Veterinary house calls for backyard chickens
North Carolina State University College of Veterinary Medicine is one of a handful of veterinary schools making house calls on privately owned poultry flocks.
Dr. Rocio Crespo, professor of poultry health management, started the mobile poultry clinic last year. The clinic serves a growing community of backyard chicken owners in the area while training future farm animal veterinarians.
Poultry veterinarians are a vital resource in states such as North Carolina where commercial poultry is the leading animal agriculture industry.
Dr. Crespo’s mobile clinic services flocks numbering less than a thousand birds whose owners typically have previously called on the university’s veterinary hospital.
Services address a wide range of husbandry issues, from behavioral counseling to consultations on nutrition and production. Practitioners also evaluate best farm practices and provide disease prevention guidelines for the specific farm.
This is important because the Centers for Disease Control and Prevention warn that backyard poultry flocks are an increasing and important cause of Salmonella infections in people in the U.S.
FDA to fund studies on drug resistance in pets
Food and Drug Administration officials want help collecting data on how drug use in dogs and cats selects for antimicrobial resistance.
They plan to spend $400,000 on studies—with a maximum of $200,000 on any one study—during the current fiscal year, and they may give continued funding for studies that perform well, according to an announcement published Feb. 10 by the FDA Center for Veterinary Medicine. CVM officials already fund studies that collect drug usage data in food-producing animals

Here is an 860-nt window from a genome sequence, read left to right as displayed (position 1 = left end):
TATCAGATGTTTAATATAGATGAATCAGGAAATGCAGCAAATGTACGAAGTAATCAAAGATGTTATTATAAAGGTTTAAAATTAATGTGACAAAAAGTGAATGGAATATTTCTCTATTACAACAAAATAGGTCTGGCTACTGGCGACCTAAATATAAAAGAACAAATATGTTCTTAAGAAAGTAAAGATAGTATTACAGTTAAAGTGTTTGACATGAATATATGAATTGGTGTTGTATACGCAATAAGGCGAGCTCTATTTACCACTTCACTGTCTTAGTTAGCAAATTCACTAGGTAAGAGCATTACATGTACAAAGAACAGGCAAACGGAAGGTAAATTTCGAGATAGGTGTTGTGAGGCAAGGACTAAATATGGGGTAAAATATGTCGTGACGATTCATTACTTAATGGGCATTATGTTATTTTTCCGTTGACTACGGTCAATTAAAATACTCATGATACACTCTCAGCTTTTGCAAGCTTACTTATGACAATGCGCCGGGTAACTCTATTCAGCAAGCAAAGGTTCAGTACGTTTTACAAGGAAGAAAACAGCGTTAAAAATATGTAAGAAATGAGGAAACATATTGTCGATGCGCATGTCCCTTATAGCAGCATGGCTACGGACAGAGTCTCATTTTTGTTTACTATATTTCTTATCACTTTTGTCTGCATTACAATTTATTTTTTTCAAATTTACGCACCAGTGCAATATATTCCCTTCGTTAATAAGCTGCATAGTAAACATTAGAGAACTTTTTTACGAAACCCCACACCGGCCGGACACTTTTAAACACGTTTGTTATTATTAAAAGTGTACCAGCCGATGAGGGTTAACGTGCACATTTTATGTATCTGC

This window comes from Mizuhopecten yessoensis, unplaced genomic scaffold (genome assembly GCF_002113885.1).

“As part of the agency’s 5-year plan for Supporting Antimicrobial Stewardship in Veterinary Settings, CVM will engage with stakeholders to develop and implement a strategy to promote the judicious use of medically important antimicrobials in companion animals,” the announcement states. “The data generated from this data collection effort will help inform this strategy.”
At press time, FDA officials planned to begin collecting funding applications on March 2. Details are available at the National Institutes of Health website.
Education council schedules site visits
The AVMA Council on Education has scheduled site visits to nine schools and colleges of veterinary medicine for the remainder of 2020.
Comprehensive site visits are planned for the University of Glasgow School of Veterinary Medicine, April 26-May 1; the University of Missouri College of Veterinary Medicine, May 17-21; the proposed Texas Tech University School of Veterinary Medicine, June 21-25; the University of Melbourne, Melbourne Veterinary School, Aug. 9-14; Tuskegee University College of Veterinary Medicine, Sept. 13-17; The Ohio State University College of Veterinary Medicine, Oct. 18-22; the University of Nottingham School of Veterinary Medicine and Science, Oct. 31-Nov. 6; and the University College Dublin School of Veterinary Medicine, Nov. 15-19.
A focused site visit is planned for the University of Arizona College of Veterinary Medicine, July 12-15.
The council welcomes written comments on these plans or the programs to be evaluated. Comments should be addressed to Dr. Karen Martens Brandt, Director, Education and Research Division, AVMA, 1931 N. Meacham Road, Suite 100, Schaumburg, IL 60173. Comments must be signed by the person submitting them to be considered.
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